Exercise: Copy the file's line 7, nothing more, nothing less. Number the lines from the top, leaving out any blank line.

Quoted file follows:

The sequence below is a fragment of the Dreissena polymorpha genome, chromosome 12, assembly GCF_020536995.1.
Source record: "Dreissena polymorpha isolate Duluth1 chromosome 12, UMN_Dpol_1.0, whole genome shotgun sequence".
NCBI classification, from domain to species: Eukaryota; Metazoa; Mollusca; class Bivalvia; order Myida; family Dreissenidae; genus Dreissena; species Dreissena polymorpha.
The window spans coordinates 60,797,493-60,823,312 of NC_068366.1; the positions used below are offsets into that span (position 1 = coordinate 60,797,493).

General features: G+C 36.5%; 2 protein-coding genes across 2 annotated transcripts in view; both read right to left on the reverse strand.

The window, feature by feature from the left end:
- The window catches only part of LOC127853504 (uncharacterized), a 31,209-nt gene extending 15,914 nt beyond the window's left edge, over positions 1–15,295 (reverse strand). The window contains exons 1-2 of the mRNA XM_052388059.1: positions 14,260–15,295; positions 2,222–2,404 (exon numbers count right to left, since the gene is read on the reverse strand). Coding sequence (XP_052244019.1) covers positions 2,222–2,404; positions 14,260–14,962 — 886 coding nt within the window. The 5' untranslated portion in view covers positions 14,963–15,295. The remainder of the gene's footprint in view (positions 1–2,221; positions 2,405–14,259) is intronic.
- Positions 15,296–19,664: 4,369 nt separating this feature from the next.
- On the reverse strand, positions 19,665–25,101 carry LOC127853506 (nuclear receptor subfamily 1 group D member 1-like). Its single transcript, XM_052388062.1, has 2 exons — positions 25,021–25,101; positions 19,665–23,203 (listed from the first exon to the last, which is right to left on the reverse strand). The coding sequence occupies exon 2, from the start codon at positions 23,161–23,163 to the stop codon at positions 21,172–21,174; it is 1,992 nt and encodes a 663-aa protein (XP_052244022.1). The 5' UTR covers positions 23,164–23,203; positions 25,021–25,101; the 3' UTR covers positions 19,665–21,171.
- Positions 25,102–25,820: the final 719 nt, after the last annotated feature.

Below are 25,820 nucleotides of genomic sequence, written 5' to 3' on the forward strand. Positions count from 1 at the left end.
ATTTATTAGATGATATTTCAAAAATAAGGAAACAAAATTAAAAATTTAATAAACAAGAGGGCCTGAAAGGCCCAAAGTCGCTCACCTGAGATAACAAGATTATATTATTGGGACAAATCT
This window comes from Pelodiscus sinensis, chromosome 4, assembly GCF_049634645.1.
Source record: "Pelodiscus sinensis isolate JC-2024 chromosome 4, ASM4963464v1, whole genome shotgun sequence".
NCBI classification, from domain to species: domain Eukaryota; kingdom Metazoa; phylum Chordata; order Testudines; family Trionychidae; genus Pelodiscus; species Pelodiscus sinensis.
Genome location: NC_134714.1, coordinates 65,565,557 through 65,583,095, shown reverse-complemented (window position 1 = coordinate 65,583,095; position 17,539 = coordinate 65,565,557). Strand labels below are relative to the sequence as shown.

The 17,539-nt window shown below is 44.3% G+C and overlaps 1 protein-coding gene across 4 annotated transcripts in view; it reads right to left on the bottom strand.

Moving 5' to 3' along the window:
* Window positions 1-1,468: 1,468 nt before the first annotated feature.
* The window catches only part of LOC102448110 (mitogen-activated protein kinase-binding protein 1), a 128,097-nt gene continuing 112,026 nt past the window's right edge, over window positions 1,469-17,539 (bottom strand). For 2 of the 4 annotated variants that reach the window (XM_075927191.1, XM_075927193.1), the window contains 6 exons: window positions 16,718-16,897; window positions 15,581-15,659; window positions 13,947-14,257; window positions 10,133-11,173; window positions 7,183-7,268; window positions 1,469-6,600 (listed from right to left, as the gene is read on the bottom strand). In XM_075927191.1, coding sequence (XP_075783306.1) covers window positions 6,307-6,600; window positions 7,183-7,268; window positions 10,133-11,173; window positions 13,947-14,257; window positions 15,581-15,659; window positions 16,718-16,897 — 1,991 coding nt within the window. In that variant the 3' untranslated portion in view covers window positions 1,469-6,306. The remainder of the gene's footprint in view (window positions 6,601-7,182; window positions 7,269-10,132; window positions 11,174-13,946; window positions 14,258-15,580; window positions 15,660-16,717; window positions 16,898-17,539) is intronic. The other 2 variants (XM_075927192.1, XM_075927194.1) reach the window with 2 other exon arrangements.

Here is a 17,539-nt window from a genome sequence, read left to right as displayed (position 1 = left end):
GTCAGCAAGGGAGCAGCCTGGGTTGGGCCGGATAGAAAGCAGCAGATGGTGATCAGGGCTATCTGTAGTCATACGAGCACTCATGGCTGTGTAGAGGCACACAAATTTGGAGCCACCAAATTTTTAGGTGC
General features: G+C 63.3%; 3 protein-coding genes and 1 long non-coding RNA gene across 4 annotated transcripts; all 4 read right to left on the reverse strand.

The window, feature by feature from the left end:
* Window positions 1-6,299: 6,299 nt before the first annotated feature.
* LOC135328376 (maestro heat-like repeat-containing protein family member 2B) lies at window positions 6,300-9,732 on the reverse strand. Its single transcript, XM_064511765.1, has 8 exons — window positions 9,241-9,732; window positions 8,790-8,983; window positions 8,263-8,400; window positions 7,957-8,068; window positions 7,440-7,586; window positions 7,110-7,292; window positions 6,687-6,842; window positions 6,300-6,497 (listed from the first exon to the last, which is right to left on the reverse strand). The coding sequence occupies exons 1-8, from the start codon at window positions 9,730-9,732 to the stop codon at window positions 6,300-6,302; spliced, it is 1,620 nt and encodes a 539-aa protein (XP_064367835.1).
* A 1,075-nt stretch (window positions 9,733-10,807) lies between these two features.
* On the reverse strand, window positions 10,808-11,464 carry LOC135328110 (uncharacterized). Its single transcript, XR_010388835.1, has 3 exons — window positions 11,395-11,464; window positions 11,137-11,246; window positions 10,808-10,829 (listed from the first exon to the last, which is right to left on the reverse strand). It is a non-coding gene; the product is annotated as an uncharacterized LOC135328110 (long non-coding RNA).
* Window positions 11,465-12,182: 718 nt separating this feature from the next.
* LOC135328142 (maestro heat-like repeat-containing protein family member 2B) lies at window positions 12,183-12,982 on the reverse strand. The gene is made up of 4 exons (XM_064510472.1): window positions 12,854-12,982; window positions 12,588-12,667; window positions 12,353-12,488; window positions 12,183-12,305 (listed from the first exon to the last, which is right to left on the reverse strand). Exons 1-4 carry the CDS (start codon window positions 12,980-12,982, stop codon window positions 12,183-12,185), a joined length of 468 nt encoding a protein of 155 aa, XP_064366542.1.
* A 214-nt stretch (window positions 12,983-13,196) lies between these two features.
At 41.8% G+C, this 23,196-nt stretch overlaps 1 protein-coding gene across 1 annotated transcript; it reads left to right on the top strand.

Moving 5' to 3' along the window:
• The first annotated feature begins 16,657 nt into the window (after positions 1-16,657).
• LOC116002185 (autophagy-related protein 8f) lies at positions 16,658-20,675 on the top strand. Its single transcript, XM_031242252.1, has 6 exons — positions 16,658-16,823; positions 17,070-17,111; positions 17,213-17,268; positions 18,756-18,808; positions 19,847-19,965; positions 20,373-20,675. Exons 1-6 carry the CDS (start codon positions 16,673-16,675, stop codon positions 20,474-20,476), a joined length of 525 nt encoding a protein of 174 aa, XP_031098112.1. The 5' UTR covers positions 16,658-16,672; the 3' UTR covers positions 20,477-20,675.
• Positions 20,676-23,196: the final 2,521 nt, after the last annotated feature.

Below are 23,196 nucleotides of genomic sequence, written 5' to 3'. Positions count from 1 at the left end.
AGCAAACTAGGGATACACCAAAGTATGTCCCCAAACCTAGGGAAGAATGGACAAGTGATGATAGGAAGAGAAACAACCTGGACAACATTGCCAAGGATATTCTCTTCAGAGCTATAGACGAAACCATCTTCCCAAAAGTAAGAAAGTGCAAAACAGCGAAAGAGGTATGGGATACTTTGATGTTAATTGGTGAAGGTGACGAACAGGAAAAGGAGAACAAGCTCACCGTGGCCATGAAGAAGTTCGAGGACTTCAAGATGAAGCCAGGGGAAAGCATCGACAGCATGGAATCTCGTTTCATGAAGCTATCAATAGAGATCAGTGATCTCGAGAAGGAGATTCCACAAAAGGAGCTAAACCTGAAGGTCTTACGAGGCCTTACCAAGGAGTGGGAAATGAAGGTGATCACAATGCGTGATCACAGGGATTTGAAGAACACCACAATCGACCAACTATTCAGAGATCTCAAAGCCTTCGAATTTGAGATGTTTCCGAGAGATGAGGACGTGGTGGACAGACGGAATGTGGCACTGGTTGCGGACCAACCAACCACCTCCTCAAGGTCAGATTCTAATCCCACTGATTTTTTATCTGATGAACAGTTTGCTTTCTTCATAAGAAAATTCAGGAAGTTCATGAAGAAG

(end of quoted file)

- The window catches only part of LOC127853504 (uncharacterized), a 31,209-nt gene extending 15,914 nt beyond the window's left edge, over positions 1–15,295 (reverse strand). The window contains exons 1-2 of the mRNA XM_052388059.1: positions 14,260–15,295; positions 2,222–2,404 (exon numbers count right to left, since the gene is read on the reverse strand). Coding sequence (XP_052244019.1) covers positions 2,222–2,404; positions 14,260–14,962 — 886 coding nt within the window. The 5' untranslated portion in view covers positions 14,963–15,295. The remainder of the gene's footprint in view (positions 1–2,221; positions 2,405–14,259) is intronic.